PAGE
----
Following the 1867 founding of the Ontario Dental Association the remaining nine dental association licensing bodies from across Canada soon found their way into legal status: Quebec 1868, Manitoba 1883, New Brunswick 1890, Nova Scotia and Prince Edward Island in 1891, Newfoundland 1893, Saskatchewan and Alberta in 1906 and British Columbia in 1908. In September 1902 over 350 dentists – representing more than 20 per cent of the dentists throughout Canada – came to Montreal, many by train, for a three day meeting that ultimately saw the foundation of the Canadian Dental Association. Dr. F.A. Stevenson and Dr. Eudore Dubeau served as the Association’s first president and secretary.
ODA Annual Spring Meeting
This year, May 4 – 6, 2017 the Ontario Dental Association (ODA) celebrated its 150th Annual Spring Meeting (ASM) in the Metro Toronto Convention Centre. The first scientific meeting associated with the ASM took place in 1889 in London, Ontario and it included presentations, clinical demonstrations and entertainment. The ASM continued to grow each year as was certainly evident for the 150th. This year saw more than 13,000 dental personnel and participating in 115 lectures and visiting the exhibit hall where over 330 exhibitors occupied 663 booths.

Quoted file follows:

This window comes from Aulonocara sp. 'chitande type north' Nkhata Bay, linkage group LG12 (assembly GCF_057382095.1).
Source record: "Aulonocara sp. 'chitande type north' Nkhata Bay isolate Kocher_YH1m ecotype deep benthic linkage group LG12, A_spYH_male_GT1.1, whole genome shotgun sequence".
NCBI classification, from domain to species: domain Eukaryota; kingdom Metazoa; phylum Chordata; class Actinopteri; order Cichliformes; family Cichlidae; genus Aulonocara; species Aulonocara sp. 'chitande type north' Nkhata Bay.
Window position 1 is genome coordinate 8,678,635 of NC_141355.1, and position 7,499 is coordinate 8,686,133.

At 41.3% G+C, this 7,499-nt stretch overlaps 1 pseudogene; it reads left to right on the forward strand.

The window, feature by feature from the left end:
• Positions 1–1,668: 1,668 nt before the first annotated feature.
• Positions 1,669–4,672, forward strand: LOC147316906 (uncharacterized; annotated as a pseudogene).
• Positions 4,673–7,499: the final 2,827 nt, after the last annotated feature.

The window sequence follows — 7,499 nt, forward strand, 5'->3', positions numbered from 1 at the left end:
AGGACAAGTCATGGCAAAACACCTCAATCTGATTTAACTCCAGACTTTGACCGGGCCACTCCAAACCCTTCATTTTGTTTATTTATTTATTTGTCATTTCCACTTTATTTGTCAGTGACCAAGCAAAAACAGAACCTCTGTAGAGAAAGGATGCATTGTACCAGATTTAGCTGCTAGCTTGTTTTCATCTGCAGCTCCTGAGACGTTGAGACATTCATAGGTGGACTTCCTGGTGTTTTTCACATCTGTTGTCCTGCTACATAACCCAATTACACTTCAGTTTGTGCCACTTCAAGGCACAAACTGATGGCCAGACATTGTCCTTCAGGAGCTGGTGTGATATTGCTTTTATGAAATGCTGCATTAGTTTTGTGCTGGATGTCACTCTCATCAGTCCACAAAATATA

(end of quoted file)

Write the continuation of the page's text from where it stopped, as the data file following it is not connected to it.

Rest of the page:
And when you stop at booth after booth viewing the very latest in dental technology, and then consider it’s the 150th ASM, let us take a look at how the dentistry we know today has evolved from the past.
150 Years: The Dental Drill